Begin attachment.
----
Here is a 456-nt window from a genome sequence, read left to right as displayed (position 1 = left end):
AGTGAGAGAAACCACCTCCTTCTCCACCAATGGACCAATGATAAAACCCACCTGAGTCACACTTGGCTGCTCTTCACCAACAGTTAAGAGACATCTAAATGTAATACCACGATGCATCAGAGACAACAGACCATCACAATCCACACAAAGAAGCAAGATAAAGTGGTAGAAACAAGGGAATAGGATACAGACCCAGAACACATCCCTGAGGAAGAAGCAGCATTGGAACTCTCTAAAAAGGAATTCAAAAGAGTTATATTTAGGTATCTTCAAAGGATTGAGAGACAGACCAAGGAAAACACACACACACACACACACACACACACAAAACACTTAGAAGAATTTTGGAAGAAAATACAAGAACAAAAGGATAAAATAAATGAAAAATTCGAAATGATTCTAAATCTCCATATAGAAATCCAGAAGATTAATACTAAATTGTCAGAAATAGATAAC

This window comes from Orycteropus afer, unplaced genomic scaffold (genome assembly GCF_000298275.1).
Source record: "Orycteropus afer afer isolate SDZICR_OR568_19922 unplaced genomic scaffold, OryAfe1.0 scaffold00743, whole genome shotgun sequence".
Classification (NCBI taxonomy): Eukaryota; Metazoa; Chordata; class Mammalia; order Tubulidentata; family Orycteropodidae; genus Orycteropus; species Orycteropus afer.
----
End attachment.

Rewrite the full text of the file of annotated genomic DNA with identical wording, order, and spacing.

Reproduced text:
Here is a 456-nt window from a genome sequence, read left to right as displayed (position 1 = left end):
AGTGAGAGAAACCACCTCCTTCTCCACCAATGGACCAATGATAAAACCCACCTGAGTCACACTTGGCTGCTCTTCACCAACAGTTAAGAGACATCTAAATGTAATACCACGATGCATCAGAGACAACAGACCATCACAATCCACACAAAGAAGCAAGATAAAGTGGTAGAAACAAGGGAATAGGATACAGACCCAGAACACATCCCTGAGGAAGAAGCAGCATTGGAACTCTCTAAAAAGGAATTCAAAAGAGTTATATTTAGGTATCTTCAAAGGATTGAGAGACAGACCAAGGAAAACACACACACACACACACACACACACACAAAACACTTAGAAGAATTTTGGAAGAAAATACAAGAACAAAAGGATAAAATAAATGAAAAATTCGAAATGATTCTAAATCTCCATATAGAAATCCAGAAGATTAATACTAAATTGTCAGAAATAGATAAC

This window comes from Orycteropus afer, unplaced genomic scaffold (genome assembly GCF_000298275.1).
Source record: "Orycteropus afer afer isolate SDZICR_OR568_19922 unplaced genomic scaffold, OryAfe1.0 scaffold00743, whole genome shotgun sequence".
Classification (NCBI taxonomy): Eukaryota; Metazoa; Chordata; class Mammalia; order Tubulidentata; family Orycteropodidae; genus Orycteropus; species Orycteropus afer.